Pregnancy naturally comes with certain risks, some minor, others serious. While for many women it remains a smooth process, others may suffer complications, including preeclampsia.
According to the Centers for Disease Control and Prevention, in every 25 cases, approximately one pregnancy will involve preeclampsia. This is a serious condition that may have long-term consequences, especially if left untreated.
What is preeclampsia?
Preeclampsia generally appears midway through pregnancy or after delivery and involves the development of high blood pressure issues. Along with increased blood pressure, preeclampsia may also result in large concentrations of protein in the urine of the women who have it.
What are the symptoms of preeclampsia?
Other possible symptoms of preeclampsia include seizures, headache, vision problems, nausea, difficulty breathing and swelling. Women who develop preeclampsia also often suffer a heightened risk of developing issues like kidney disease, hypothyroidism, heart disease and hypertension among other conditions. Preeclampsia may also exert considerable stress on their hearts, kidneys and other organs.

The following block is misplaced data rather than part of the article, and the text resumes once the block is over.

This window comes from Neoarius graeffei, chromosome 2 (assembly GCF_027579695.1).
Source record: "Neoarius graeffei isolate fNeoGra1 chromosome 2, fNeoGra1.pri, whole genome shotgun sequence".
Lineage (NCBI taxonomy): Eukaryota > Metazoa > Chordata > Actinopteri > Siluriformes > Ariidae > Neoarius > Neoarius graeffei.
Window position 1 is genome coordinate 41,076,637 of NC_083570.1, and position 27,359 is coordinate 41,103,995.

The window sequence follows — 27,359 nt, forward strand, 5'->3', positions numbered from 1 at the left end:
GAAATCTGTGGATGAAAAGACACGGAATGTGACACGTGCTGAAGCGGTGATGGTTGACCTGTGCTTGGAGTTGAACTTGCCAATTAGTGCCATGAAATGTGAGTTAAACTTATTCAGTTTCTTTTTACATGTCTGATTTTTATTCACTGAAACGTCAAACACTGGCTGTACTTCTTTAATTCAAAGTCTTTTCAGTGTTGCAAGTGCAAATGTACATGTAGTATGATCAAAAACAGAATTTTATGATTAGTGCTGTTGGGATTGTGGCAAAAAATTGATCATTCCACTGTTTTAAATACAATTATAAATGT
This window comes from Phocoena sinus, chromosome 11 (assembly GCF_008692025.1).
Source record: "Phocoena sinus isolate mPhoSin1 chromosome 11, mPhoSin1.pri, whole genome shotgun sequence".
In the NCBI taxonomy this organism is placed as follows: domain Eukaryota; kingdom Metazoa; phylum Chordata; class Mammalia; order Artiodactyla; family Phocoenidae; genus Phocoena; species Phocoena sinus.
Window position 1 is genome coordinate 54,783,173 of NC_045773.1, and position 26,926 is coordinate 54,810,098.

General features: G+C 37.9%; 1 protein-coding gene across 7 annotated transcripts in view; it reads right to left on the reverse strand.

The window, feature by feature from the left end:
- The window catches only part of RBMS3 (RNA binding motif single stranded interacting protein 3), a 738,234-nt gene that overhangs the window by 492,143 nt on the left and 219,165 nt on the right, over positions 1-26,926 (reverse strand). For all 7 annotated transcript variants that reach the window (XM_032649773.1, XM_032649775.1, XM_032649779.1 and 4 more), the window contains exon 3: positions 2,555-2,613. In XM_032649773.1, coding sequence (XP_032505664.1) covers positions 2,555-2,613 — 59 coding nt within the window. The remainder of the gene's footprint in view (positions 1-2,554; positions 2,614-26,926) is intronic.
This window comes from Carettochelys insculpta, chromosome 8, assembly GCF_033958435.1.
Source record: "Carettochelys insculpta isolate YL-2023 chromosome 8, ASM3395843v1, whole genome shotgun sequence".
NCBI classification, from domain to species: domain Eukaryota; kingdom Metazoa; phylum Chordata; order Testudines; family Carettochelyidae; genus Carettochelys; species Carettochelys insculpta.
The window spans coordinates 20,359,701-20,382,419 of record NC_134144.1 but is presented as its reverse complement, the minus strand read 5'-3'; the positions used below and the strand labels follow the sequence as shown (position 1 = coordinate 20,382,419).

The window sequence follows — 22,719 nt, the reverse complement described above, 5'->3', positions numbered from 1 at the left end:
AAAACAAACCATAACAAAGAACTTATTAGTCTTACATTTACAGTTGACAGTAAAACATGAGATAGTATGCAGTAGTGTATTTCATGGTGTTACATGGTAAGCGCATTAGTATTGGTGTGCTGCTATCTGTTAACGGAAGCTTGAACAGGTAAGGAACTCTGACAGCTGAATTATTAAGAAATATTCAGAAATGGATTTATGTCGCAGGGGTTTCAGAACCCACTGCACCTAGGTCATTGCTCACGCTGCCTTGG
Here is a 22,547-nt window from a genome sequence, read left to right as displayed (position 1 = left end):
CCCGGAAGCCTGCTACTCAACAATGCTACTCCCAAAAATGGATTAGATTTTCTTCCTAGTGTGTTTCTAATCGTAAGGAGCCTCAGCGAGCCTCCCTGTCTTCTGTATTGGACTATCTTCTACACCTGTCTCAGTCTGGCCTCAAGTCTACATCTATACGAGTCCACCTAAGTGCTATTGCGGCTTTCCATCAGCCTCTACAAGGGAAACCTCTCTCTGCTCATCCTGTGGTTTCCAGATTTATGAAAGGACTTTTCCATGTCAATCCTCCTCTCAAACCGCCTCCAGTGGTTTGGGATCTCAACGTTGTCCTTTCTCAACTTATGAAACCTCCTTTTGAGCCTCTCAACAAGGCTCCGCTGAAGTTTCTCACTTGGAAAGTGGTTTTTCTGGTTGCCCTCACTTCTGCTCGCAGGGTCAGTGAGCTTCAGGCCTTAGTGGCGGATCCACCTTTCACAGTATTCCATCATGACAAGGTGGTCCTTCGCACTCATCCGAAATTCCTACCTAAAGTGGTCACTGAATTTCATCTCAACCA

How can doctors treat preeclampsia?
There are two options for treatment, early delivery of the baby or management of the mother’s blood pressure and overall condition through medication and monitoring until the delivery date. Left untreated, preeclampsia may result in brain or organ damage. It may even lead to the death of the mother or baby.
Mothers who sustain long-term health issues or whose babies suffer birth injuries as a result of undiagnosed or untreated preeclampsia may be eligible to pursue compensation for medical malpractice. Neglecting to properly identify and manage preeclampsia is life-threatening negligence that can have long-lasting consequences for those affected.